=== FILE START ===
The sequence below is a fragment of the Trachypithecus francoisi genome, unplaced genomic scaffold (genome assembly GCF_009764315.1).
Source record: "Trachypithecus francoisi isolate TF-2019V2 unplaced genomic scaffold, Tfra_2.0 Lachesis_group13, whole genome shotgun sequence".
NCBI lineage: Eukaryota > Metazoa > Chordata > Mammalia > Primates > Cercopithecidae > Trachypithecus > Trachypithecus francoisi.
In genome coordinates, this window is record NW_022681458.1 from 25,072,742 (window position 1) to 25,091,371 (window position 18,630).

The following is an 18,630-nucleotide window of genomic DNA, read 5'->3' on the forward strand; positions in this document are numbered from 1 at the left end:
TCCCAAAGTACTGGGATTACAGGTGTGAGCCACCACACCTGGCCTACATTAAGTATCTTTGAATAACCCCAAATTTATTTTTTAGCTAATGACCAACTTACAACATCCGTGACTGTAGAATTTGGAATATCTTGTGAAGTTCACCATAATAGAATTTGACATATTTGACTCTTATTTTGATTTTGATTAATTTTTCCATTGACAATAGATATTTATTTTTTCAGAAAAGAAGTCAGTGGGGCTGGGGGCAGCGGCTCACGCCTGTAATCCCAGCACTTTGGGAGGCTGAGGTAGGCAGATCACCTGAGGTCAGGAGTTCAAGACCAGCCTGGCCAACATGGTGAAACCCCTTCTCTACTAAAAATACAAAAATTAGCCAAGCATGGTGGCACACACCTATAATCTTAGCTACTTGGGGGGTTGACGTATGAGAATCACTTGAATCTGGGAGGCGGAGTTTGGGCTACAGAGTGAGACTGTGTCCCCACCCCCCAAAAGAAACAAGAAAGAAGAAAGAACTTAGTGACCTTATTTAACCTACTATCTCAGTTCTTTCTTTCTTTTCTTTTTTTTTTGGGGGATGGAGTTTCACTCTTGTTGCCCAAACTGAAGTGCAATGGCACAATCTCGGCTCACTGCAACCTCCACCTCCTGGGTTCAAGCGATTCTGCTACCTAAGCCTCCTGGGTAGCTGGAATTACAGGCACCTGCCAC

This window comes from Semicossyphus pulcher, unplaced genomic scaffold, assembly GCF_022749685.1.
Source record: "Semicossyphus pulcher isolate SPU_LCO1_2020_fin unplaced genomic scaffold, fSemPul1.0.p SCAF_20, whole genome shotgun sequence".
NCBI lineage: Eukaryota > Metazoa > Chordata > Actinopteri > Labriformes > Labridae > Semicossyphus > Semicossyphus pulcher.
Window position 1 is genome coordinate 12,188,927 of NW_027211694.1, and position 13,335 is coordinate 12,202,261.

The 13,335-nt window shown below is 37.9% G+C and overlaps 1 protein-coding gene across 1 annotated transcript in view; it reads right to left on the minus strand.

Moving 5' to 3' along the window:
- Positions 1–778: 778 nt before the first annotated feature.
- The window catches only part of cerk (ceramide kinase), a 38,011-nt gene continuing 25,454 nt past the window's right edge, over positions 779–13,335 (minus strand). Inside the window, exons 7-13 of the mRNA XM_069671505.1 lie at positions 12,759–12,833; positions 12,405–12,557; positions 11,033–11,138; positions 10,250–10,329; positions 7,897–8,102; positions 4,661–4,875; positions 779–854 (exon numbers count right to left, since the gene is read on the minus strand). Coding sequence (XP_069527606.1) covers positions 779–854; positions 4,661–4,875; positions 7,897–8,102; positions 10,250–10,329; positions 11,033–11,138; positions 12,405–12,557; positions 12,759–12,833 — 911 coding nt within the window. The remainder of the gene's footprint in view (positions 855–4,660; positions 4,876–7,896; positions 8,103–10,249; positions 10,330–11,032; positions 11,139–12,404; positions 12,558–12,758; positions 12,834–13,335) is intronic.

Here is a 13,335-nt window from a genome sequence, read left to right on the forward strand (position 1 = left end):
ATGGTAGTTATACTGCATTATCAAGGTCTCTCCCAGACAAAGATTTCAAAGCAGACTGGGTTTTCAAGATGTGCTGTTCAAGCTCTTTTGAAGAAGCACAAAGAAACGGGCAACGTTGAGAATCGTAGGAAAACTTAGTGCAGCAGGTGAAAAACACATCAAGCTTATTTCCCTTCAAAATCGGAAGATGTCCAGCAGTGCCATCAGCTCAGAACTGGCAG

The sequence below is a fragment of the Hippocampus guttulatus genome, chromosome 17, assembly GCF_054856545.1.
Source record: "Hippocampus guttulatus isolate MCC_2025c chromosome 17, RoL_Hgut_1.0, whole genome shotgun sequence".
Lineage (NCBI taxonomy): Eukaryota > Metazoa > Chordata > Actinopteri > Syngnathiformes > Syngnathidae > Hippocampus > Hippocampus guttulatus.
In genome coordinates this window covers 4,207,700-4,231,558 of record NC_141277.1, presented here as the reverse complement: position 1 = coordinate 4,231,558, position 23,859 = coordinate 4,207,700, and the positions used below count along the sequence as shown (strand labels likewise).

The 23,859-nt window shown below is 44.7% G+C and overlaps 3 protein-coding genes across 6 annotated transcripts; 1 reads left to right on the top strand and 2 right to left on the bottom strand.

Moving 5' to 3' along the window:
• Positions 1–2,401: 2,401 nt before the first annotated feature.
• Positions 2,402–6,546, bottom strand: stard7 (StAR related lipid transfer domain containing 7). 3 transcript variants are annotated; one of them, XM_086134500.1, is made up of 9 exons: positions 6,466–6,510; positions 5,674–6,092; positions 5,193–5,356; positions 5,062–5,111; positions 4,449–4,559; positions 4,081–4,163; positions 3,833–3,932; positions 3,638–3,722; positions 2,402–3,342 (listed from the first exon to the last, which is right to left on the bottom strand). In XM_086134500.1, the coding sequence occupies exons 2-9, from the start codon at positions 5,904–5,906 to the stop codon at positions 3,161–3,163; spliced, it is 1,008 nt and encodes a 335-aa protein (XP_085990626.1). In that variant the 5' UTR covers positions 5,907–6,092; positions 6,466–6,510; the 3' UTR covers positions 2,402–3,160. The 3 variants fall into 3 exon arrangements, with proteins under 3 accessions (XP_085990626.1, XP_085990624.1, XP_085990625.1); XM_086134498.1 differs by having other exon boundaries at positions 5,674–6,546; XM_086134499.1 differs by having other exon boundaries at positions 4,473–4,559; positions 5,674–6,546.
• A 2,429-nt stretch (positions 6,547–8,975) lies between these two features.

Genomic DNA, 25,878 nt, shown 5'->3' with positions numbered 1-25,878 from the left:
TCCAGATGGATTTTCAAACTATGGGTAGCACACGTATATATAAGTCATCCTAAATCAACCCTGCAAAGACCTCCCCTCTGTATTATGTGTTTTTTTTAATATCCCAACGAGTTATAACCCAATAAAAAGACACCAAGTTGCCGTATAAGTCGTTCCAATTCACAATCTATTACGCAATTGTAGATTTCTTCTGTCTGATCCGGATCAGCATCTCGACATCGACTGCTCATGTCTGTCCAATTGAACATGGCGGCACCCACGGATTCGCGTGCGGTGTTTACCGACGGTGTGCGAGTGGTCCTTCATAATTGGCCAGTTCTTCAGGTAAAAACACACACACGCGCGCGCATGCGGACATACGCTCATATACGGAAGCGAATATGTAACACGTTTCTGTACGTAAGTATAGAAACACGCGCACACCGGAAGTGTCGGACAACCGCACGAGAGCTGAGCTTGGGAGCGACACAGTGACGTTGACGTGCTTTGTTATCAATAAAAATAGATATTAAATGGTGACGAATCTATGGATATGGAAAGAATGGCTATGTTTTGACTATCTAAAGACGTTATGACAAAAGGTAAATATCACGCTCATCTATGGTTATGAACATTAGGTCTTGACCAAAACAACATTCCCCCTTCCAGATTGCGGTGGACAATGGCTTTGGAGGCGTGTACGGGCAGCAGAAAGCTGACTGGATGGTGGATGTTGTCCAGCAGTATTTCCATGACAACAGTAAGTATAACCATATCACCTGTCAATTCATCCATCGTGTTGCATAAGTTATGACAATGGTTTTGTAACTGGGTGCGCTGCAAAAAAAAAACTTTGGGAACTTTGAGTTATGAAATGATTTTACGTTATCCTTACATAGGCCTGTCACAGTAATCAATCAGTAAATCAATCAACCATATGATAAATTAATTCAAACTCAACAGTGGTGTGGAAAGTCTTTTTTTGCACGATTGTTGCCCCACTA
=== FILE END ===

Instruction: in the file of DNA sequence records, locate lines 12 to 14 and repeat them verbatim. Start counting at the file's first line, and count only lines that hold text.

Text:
Moving 5' to 3' along the window:
- Positions 1–778: 778 nt before the first annotated feature.
- The window catches only part of cerk (ceramide kinase), a 38,011-nt gene continuing 25,454 nt past the window's right edge, over positions 779–13,335 (minus strand). Inside the window, exons 7-13 of the mRNA XM_069671505.1 lie at positions 12,759–12,833; positions 12,405–12,557; positions 11,033–11,138; positions 10,250–10,329; positions 7,897–8,102; positions 4,661–4,875; positions 779–854 (exon numbers count right to left, since the gene is read on the minus strand). Coding sequence (XP_069527606.1) covers positions 779–854; positions 4,661–4,875; positions 7,897–8,102; positions 10,250–10,329; positions 11,033–11,138; positions 12,405–12,557; positions 12,759–12,833 — 911 coding nt within the window. The remainder of the gene's footprint in view (positions 855–4,660; positions 4,876–7,896; positions 8,103–10,249; positions 10,330–11,032; positions 11,139–12,404; positions 12,558–12,758; positions 12,834–13,335) is intronic.